The folk at Sony’s genre label, Screen Gems, know their audience.
We’re not bothered by review embargoes, lousy reviews or any of that stuff. We want genre, we want it made by reasonably competent film makers and, if possible, headlined by actresses who look barely capable of picking up their dry cleaning without an entourage in tow, let alone in kicking the snot out of zombies, were-beasts and toothsome Euro Trash.
Accordingly, Screen Gems have chosen this Friday’s release of “Underworld: Awakening” to debut the trailer for this autumn’s fifth (count ’em) entry in the remarkably resilient “Resident Evil” sequence of action horror movies, “Resident Evil: Retribution”.
And – it’s a doozy.
Beginning with the most absurd piece of product placement since the last Bond movie, the trailer for Paul W.S. Anderson’s latest has nearly thirty seconds of smiling, pretty people speaking to camera for some kind of infomercial, each one of them happily brandishing some piece of Sony home electronics consumer tech which defines their oh-so-photogenic lifestyles.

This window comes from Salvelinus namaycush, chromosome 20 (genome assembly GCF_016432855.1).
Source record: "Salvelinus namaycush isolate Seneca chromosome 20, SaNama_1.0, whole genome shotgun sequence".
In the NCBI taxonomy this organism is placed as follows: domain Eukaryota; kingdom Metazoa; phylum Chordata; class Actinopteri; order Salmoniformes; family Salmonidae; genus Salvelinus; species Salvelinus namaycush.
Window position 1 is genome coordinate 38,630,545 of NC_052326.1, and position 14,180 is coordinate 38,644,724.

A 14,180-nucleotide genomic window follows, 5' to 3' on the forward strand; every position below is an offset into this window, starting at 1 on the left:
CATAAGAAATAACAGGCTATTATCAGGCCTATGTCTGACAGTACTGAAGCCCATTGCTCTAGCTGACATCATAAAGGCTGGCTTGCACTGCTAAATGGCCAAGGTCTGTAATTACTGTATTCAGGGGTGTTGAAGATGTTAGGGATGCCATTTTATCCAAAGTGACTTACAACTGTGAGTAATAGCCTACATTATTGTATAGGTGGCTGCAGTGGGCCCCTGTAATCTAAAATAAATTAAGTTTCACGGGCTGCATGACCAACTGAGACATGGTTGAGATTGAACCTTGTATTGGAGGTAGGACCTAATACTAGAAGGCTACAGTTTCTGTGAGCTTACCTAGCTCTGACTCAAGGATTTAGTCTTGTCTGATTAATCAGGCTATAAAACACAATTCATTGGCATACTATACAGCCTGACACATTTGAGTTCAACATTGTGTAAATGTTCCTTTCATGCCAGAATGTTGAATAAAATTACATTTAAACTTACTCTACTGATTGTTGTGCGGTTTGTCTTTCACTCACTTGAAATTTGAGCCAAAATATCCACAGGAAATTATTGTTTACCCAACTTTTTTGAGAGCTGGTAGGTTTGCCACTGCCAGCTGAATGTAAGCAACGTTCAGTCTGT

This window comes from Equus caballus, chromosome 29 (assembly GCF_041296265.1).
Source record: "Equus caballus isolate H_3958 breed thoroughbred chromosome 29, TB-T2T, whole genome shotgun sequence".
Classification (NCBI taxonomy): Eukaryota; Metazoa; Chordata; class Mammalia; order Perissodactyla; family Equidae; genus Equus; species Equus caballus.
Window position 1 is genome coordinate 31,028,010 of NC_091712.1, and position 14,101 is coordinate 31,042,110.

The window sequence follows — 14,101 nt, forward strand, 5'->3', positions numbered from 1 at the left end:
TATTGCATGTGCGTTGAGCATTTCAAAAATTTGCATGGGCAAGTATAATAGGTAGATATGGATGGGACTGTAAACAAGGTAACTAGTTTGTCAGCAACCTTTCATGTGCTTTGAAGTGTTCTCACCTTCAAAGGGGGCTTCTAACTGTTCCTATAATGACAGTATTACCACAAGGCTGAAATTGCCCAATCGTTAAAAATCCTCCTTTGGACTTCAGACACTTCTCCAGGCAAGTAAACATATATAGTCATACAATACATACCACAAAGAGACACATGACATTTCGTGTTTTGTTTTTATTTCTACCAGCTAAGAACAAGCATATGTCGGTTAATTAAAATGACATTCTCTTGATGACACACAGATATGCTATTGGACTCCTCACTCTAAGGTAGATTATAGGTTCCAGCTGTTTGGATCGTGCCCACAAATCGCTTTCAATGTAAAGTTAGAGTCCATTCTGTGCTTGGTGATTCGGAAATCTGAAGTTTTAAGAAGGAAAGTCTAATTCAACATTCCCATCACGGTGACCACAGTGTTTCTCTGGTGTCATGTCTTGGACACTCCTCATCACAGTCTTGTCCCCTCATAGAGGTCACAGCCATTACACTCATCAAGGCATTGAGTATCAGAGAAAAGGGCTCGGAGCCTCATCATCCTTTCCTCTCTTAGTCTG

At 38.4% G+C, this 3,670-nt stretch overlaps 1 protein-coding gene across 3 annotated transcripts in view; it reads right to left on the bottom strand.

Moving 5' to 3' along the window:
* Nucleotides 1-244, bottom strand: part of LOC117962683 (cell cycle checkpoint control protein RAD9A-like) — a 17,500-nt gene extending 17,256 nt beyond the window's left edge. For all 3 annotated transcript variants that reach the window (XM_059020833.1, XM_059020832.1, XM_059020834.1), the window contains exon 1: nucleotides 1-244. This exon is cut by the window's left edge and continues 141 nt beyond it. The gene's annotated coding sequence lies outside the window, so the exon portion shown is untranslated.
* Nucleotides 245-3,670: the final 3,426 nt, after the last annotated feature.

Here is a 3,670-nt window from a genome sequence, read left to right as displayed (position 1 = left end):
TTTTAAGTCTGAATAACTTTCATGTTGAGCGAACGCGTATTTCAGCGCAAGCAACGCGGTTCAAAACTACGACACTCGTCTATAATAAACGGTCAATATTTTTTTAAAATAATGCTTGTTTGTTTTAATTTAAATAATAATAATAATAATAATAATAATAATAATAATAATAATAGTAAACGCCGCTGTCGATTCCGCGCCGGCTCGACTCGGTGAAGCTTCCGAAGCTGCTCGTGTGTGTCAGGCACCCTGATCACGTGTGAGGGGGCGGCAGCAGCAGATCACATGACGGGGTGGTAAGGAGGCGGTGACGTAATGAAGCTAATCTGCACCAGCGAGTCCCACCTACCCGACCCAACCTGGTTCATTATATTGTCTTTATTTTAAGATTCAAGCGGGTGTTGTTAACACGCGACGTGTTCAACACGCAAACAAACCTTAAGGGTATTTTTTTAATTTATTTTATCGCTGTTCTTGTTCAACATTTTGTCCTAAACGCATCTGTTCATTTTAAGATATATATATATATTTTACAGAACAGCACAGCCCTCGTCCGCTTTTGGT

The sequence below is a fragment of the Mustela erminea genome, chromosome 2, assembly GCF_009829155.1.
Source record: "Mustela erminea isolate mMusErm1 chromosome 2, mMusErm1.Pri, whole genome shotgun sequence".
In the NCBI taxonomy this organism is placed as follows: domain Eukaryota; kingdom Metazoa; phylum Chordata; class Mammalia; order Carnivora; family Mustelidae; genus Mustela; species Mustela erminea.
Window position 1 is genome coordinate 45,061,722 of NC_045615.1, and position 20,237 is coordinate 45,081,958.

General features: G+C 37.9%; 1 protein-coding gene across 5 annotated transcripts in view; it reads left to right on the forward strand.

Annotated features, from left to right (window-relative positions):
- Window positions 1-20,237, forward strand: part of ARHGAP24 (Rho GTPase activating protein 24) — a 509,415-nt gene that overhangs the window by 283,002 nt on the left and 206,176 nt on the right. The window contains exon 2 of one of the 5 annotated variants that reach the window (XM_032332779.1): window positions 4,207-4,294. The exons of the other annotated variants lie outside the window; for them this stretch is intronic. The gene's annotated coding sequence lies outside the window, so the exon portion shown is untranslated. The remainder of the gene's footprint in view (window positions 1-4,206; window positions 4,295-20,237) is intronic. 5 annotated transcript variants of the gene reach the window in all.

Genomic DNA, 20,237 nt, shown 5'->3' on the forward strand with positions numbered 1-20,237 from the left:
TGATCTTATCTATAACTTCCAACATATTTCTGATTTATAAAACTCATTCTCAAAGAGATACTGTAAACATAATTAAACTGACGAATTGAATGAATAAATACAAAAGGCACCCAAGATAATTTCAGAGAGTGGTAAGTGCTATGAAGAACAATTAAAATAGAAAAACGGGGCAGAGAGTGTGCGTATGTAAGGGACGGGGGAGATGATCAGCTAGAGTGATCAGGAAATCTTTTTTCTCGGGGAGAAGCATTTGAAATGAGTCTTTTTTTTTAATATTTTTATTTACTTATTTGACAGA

How very nice and synergistic.
This surreal advertorial abruptly shifts into a scene of utterly razor-toothed mayhem, as Milla Jovovich pops up on top of a besieged White House, and a sizzle reel ensues. Massive mutant creatures chasing a vehicle, a fleet of armed heli-gunships, surprise returning characters, new global locations and lots of the utterly insane action which has become this series’ defining characteristic.
Physics? Plausibility? A pox on ye!
There’s some kind of correlation to be drawn between the reviews for these movies – try to find a critic who likes them – and their ever-increasing success at the global box office. Like the similarly critically reviled “Fast and Furious” movies, the opinions of the critical establishment have no bearing on the audience paying their money to go to see each film, as each film makes a ton of money and begets another sequel in another two years or so, in some strange parody of the way that the movie business is supposed to work.
A movie series based on a video game sequence acting as an agent of unpredictable agitation in a staid entertainment sector and making up new rules on the fly? Stranger things have happened.